Last week I returned from a 3 week solo trip to Kuala Lumpur Malaysia and Bali Indonesia. It was such a great trip that I actually forgot I had a job. Like 2 weeks into the trip I saw photos of a work potluck on Facebook and my brain clicked in and was like “oh right. You do actually have a job.” Part of my time in Bali was spent at a yoga/meditation retreat (which I’ll tell you about soon) and my work-related amnesia must have been due to some massive uncluttering of my brain. Either that, or I have early onset dementia. Hard to say.
I flew from Riyadh to Abu Dhabi and then on to Kuala Lumpur via Emirates Air. Never having flown with them before I was super impressed, even more so after flying cargo class with Air Asia to Bali. I spent 2 nights in Kuala Lumpur before going to Bali and 3 nights there on the tail end. It’s no surprise that I liked Kuala Lumpur. I love bustling international cities. I love having great international cuisine and anywhere that has an abundance of bars. The first 2 nights I stayed in Bukit Bintang which is known as the shopping/entertainment district of KL. It’s very walkable, and I felt safe walking around as a single woman. On my return I stayed in KLCC which is where the Petronas Towers are and Suria KLCC a great shopping mall.
I spent my time in Kuala Lumpur eating some amazing food, and getting to pair it with wine or beer. This is one of the major things I miss while living in Saudi- I love to go out for nice food and have a nice glass/bottle of an adult beverage to go with it. I think I ate sushi like 3 or 4 times. I ate some delicious Chinese dim-sum. I went up the Petronas towers and checked out the aquarium nearby. I shopped and lost myself in a huge English bookstore. I saw a movie, which was great because by North American standards it was super cheap. They oddly played what I’m assuming is the Malaysian national anthem prior to the movie and everyone in the audience stood up from their seats until the song was over. That was a first for me. Mostly I spent my time doing normal everyday things that I would do if I weren’t living in Saudi.
One morning I took a taxi to Batu Caves which are about 20-25min from the city center depending on traffic. You can reach the caves by train, but I was feeling super lazy and had lost my travel mojo at this point so I opted for a taxi. Batu Caves is a hugely popular Hindu shrine built into the side of a limestone hill. It’s a pilgrimage site for Hindu’s worldwide. I’d seen pictures of the towering statue of Murugan with the staircase leading into the caves and it was at the top of my list of things to see while visiting Kuala Lumpur. The caves have served as a temple since the late 1800’s.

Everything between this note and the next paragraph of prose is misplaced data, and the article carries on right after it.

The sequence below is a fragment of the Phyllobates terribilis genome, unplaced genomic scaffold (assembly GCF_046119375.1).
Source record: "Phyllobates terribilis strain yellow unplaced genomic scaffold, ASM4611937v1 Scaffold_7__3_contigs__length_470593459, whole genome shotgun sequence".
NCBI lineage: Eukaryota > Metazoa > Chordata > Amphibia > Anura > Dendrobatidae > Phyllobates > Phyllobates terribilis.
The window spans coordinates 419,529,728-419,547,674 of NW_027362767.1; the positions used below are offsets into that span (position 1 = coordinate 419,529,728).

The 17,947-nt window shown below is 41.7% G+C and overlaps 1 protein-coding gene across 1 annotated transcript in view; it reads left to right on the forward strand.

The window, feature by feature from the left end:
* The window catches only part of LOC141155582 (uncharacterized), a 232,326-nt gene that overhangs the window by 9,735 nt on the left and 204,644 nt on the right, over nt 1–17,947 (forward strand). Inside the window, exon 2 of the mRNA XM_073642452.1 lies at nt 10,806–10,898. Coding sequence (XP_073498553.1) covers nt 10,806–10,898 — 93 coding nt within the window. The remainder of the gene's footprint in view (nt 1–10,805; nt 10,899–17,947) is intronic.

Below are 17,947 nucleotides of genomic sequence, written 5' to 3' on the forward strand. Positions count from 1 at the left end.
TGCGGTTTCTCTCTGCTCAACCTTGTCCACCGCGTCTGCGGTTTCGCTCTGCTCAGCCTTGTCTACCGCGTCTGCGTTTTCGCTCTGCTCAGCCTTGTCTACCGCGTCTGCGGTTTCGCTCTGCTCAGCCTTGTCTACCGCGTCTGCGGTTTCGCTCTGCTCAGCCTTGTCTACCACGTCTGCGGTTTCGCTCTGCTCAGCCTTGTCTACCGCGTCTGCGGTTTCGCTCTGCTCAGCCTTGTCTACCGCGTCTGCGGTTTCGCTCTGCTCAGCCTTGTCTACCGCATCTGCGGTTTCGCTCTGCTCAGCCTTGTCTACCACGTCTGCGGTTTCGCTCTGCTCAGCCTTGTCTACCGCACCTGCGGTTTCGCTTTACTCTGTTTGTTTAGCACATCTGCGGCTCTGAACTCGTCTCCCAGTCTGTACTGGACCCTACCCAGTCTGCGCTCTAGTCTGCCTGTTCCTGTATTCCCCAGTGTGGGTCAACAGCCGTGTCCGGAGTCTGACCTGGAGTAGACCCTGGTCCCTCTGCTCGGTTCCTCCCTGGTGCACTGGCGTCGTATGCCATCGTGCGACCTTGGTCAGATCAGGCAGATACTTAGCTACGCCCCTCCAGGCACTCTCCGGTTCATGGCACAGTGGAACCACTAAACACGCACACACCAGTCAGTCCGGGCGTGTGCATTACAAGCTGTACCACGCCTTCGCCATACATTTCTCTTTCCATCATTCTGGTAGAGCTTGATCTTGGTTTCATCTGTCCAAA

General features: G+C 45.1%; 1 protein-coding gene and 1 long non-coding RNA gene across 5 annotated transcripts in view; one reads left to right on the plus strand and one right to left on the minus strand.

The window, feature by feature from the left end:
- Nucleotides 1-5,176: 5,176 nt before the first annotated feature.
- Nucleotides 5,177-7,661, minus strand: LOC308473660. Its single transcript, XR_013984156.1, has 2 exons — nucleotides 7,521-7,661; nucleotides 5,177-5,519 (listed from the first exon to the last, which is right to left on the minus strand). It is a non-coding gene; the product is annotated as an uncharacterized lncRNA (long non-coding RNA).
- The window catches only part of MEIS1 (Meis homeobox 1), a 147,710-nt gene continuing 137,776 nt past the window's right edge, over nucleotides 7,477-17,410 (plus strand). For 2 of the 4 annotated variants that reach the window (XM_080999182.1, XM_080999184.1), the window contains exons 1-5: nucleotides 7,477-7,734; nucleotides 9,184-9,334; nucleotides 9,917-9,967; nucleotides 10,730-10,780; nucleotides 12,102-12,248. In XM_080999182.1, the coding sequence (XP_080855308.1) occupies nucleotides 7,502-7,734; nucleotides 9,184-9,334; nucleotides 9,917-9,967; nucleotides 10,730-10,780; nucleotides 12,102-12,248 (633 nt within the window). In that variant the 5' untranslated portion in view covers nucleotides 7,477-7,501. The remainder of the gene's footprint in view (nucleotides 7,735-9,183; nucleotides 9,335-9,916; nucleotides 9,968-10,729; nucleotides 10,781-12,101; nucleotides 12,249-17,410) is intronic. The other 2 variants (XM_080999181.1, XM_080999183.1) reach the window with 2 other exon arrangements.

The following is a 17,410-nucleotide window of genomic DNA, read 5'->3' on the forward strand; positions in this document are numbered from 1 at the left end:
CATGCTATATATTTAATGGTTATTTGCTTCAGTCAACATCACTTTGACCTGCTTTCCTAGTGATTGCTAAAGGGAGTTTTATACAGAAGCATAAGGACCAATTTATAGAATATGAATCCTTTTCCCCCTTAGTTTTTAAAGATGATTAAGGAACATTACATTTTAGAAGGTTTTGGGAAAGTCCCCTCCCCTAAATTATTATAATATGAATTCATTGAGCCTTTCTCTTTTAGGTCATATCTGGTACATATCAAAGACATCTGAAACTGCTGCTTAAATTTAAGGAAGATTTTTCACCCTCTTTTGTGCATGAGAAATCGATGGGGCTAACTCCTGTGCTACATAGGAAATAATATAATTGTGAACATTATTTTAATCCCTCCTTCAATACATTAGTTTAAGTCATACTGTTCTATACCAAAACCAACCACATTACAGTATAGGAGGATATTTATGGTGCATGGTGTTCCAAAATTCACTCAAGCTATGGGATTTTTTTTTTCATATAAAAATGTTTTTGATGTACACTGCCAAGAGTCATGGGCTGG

There are some 270 steps leading upwards into the cave. When I visited there were a pretty even mix of tourists and Hindu worshipers. There were also numerous menacing thieving monkeys lining the railings leading into the cave. I really don’t like monkeys so I kept a close eye on them, and kept my things out of reach. Other visitors weren’t so lucky. I witnessed the monkeys steal bottles from babies. Seriously. 2 separate incidents of bottles full of milk were taken out of the innocent hands of babes. Others lost bags of fruit and hats. Pretty much anything a monkey could get their hands on. Don’t get me wrong- they’re super cute from a distance, but that’s where they can stay.
So up the steps you climb, and it’s really humid, so you’re sweating from pretty much everywhere. Coming up from the bottom the steps appear to just disappear into the darkness of the cave. It’s a very impressive view. Once you get into the main cave there is a temple off to the left and there are several statues of various Hindu gods tucked around the walls of the cave. You then climb another smaller set of stairs which takes you into a smaller cave with another temple where Hindu worshipers were lined up to get Puja which involves making an offering and then getting a purification blessing from the priest. It was pretty surreal watching all the goings-on from the inside of a massive cave. Also the priests were all sporting 70’s style mustaches which are always a hit for me.
On the drive back into the city I had a unexpected chat about world religions with the taxi driver. Malaysia is over 50% Muslim, almost 20% Buddhist, and then the remainder split between Hinduism, Christianity, and the various other Chinese religions. He asked me where I lived and I told him I was a Canadian, but that I lived in Saudi Arabia. He then asked if I was Muslim, I said no, and then asked him if he was. He replied “I like all religions but am none. All are the same.” I told him that back home we described this as being “spiritual but not religious.” He liked that phrase a lot. Chatting with him was one of those random and unexpected things that happens when you open yourself up to meeting people who you otherwise wouldn’t. It’s one of the things I love the most about traveling. We all come from different backgrounds and places, but essentially we are all the same. Chatting with him reminded me of a song from one of my favourite artists Ingrid Michaelson called Blood Brothers. I’ll end this post with the lyrics from the chorus…..
What you need, what you need I need too
What you are, what you are I am too
’cause we’re all the same under a different name
We’re all blood, we’re all blood, blood brothers
We’re all blood, we’re all blood, blood brothers
Lastly, I just wanted to give a quick shout out to Expat Blog for featuring me as their Blog of the Month, and a Hello to my new readers, some of whom have sent me lovely messages. So thanks for reading. And don’t forget you can subscribe to get new blog posts in your email to the right-hand side of this post. Or you can follow me on Twitter or Instagram.